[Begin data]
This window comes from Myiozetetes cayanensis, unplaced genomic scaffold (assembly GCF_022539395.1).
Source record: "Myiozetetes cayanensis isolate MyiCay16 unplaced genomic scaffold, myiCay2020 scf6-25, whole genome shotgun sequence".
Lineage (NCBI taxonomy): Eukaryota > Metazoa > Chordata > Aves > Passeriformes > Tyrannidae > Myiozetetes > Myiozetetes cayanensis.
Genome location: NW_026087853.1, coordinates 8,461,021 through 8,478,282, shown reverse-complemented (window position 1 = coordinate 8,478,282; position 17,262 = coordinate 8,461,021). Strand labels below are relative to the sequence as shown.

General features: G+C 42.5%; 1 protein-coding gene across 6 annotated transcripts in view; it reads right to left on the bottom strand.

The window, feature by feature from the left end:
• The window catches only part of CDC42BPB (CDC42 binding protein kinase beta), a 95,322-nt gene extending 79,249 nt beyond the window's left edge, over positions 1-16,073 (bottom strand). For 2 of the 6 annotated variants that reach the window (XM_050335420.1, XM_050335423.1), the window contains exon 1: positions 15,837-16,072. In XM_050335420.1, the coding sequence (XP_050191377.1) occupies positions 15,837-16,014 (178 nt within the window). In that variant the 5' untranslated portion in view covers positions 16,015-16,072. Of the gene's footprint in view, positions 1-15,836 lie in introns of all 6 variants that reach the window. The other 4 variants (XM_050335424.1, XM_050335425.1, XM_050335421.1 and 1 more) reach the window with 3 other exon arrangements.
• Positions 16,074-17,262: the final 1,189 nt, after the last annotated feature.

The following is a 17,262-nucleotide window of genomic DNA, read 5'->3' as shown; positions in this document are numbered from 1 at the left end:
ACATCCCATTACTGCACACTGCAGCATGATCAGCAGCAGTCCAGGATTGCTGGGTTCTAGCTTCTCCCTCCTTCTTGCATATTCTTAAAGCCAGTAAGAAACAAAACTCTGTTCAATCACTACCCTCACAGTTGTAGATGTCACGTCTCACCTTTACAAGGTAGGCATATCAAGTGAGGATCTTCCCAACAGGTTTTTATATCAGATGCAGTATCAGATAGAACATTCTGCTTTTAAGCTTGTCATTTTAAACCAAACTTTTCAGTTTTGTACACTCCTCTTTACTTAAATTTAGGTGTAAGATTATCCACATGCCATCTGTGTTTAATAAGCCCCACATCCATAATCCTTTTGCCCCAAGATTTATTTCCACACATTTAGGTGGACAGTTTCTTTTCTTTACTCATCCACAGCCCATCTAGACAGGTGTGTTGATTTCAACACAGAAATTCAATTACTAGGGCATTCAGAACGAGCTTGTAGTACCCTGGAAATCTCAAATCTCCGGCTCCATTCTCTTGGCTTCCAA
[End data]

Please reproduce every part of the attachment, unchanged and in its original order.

This window comes from Myiozetetes cayanensis, unplaced genomic scaffold (assembly GCF_022539395.1).
Source record: "Myiozetetes cayanensis isolate MyiCay16 unplaced genomic scaffold, myiCay2020 scf6-25, whole genome shotgun sequence".
Lineage (NCBI taxonomy): Eukaryota > Metazoa > Chordata > Aves > Passeriformes > Tyrannidae > Myiozetetes > Myiozetetes cayanensis.
Genome location: NW_026087853.1, coordinates 8,461,021 through 8,478,282, shown reverse-complemented (window position 1 = coordinate 8,478,282; position 17,262 = coordinate 8,461,021). Strand labels below are relative to the sequence as shown.

General features: G+C 42.5%; 1 protein-coding gene across 6 annotated transcripts in view; it reads right to left on the bottom strand.

The window, feature by feature from the left end:
• The window catches only part of CDC42BPB (CDC42 binding protein kinase beta), a 95,322-nt gene extending 79,249 nt beyond the window's left edge, over positions 1-16,073 (bottom strand). For 2 of the 6 annotated variants that reach the window (XM_050335420.1, XM_050335423.1), the window contains exon 1: positions 15,837-16,072. In XM_050335420.1, the coding sequence (XP_050191377.1) occupies positions 15,837-16,014 (178 nt within the window). In that variant the 5' untranslated portion in view covers positions 16,015-16,072. Of the gene's footprint in view, positions 1-15,836 lie in introns of all 6 variants that reach the window. The other 4 variants (XM_050335424.1, XM_050335425.1, XM_050335421.1 and 1 more) reach the window with 3 other exon arrangements.
• Positions 16,074-17,262: the final 1,189 nt, after the last annotated feature.

The following is a 17,262-nucleotide window of genomic DNA, read 5'->3' as shown; positions in this document are numbered from 1 at the left end:
ACATCCCATTACTGCACACTGCAGCATGATCAGCAGCAGTCCAGGATTGCTGGGTTCTAGCTTCTCCCTCCTTCTTGCATATTCTTAAAGCCAGTAAGAAACAAAACTCTGTTCAATCACTACCCTCACAGTTGTAGATGTCACGTCTCACCTTTACAAGGTAGGCATATCAAGTGAGGATCTTCCCAACAGGTTTTTATATCAGATGCAGTATCAGATAGAACATTCTGCTTTTAAGCTTGTCATTTTAAACCAAACTTTTCAGTTTTGTACACTCCTCTTTACTTAAATTTAGGTGTAAGATTATCCACATGCCATCTGTGTTTAATAAGCCCCACATCCATAATCCTTTTGCCCCAAGATTTATTTCCACACATTTAGGTGGACAGTTTCTTTTCTTTACTCATCCACAGCCCATCTAGACAGGTGTGTTGATTTCAACACAGAAATTCAATTACTAGGGCATTCAGAACGAGCTTGTAGTACCCTGGAAATCTCAAATCTCCGGCTCCATTCTCTTGGCTTCCAA